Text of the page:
"Juicy".....how the hell did this descriptor come about? What does it mean? I hear about a "juicy" aroma, which just seems like a total oxymoron. I hear a beer described as "juicy"...what, it tastes like say, orange juice? I think I know what people who use the term are getting at, but it seems so incredibly wrong. Why is juicy used? WTF does it mean?
As a matter of fact, that's one of my current terms that I'm not sure if everyone is using in the same way ('dank' is the other). For me, juicy has a few components. There's got to be a slight sweetness balanced out by an acidity with a certain mouthfeel. Grapefruit juice would be closer to what I'm referring to in most IPAs, although orange juice with Amarillo hops is certainly in that wheelhouse. For an aroma descriptor, I'm literally thinking of the smell of grapefruit or orange juice. The same aroma of fructose and citric acid would be present in the aroma (or at least the impression of it).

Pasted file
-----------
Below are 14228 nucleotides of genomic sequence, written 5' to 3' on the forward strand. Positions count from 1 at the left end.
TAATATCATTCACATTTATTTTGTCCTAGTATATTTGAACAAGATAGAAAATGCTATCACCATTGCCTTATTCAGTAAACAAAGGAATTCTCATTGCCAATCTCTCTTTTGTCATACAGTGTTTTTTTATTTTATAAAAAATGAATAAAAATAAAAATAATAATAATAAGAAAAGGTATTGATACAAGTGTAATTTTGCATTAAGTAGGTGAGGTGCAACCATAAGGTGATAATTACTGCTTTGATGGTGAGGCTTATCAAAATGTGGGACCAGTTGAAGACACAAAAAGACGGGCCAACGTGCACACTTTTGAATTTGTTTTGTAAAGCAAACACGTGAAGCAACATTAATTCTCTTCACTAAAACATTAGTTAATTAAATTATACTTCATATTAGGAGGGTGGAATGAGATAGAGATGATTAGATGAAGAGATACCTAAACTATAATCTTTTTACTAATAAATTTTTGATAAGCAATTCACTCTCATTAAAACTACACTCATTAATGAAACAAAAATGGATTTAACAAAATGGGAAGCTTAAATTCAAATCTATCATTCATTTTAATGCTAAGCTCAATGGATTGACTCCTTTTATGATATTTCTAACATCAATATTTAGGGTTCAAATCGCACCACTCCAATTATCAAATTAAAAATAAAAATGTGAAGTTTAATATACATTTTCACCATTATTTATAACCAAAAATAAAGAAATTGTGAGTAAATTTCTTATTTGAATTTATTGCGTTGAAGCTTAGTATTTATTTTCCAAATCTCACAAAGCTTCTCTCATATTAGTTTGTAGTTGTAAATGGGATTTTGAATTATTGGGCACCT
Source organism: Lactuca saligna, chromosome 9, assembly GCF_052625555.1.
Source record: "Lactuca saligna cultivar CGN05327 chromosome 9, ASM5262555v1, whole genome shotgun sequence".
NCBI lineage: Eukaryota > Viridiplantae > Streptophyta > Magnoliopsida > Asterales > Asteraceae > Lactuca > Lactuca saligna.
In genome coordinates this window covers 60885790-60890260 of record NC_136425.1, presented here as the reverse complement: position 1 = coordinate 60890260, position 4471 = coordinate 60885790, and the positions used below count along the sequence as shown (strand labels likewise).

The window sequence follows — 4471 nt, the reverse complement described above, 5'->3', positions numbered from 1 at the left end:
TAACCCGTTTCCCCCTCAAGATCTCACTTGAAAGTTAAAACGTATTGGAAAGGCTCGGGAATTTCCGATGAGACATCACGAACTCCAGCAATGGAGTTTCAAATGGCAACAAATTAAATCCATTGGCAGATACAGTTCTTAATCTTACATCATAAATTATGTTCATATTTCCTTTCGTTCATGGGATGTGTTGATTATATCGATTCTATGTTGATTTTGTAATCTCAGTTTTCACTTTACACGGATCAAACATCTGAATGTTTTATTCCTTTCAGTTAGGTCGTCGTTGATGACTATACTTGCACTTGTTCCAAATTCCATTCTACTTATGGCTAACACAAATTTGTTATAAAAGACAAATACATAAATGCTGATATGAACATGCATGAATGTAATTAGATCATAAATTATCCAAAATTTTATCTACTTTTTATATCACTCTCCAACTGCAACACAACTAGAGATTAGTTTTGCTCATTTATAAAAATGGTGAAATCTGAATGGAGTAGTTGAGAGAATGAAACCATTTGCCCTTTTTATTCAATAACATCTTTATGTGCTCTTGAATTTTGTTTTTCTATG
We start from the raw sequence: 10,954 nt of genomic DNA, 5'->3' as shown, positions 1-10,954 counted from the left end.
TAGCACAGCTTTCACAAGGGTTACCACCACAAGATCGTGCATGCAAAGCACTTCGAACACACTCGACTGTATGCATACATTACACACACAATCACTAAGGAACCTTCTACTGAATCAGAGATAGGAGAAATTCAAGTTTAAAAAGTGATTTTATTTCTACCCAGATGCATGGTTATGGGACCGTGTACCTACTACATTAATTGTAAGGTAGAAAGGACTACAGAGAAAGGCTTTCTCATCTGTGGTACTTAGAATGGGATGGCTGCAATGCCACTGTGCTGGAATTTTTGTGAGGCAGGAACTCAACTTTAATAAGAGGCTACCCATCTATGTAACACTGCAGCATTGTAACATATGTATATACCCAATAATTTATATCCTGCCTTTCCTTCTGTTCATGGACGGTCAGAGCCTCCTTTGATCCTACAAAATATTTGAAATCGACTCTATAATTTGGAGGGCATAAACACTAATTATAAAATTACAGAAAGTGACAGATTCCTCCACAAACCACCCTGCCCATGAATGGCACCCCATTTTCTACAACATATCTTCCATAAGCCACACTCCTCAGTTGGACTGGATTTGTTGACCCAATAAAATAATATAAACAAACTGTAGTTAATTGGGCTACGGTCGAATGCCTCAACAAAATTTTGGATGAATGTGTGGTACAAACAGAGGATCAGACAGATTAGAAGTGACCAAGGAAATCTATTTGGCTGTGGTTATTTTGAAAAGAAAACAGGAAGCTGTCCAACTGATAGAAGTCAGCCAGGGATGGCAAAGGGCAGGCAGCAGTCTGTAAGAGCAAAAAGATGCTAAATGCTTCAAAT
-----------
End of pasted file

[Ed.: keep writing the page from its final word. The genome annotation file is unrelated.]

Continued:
That being said, I think sometimes people are hearing other people use a term and just repeating it to sound like they know what they're talking about.
Well (may I pull out my MFA in creative writing?) if it's a sensory experience it can be literal, no matter how fanciful it seems -- juicy, pillowy, etc. That's the point of sensation: what you think it is, is what it is (to you). I definitely get "pillowy" with a Chimay or La Chouffe on draft, for example.
I think some people reuse terms without reflecting what they mean, but I also believe a word or sensation is also hugely specific to each of us. That's what makes the Commercial Calibration column in Zymurgy so interesting. It's not where the reviewers come together, it's the delta that interests me.